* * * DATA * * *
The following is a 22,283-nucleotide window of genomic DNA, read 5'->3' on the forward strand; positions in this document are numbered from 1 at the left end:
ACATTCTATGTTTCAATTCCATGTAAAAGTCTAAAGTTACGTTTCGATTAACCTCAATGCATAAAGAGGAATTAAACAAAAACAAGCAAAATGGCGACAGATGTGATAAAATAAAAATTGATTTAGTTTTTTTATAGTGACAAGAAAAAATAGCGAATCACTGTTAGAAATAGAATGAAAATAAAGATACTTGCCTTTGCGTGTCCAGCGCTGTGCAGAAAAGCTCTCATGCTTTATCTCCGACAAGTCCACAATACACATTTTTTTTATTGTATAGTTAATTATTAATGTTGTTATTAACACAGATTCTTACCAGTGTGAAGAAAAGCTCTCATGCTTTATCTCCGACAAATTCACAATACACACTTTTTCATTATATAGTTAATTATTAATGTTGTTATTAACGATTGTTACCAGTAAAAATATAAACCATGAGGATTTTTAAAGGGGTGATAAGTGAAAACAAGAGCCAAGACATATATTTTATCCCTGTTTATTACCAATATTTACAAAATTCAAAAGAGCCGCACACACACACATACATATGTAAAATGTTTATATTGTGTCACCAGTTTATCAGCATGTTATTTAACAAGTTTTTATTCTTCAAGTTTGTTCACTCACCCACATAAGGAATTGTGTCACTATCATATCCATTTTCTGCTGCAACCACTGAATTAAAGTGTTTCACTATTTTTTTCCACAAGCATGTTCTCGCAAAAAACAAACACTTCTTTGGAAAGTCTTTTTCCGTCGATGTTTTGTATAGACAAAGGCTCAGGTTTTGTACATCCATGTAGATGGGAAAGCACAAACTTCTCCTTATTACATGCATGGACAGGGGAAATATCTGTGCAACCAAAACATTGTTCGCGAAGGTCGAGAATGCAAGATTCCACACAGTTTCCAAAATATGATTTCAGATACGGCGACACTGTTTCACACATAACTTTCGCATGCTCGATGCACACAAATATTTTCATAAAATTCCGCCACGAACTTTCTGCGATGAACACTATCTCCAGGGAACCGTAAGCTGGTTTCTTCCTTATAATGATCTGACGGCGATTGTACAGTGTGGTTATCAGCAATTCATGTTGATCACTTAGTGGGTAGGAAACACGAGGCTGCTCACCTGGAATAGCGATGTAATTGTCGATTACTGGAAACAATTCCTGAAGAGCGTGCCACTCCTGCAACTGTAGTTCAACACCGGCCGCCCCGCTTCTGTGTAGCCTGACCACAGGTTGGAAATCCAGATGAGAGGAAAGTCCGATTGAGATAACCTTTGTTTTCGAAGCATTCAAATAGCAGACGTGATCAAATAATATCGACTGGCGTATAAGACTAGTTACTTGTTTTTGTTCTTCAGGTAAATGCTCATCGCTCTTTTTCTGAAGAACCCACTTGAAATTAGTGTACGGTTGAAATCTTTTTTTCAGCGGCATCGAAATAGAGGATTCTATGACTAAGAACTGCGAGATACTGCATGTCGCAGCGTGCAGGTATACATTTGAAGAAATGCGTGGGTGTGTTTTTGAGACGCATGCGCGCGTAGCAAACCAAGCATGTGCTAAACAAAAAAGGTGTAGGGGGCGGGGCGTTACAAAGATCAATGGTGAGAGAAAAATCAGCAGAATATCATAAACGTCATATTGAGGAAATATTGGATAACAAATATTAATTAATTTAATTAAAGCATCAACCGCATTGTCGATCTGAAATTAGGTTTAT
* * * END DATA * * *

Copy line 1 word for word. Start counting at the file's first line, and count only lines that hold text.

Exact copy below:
The following is a 22,283-nucleotide window of genomic DNA, read 5'->3' on the forward strand; positions in this document are numbered from 1 at the left end: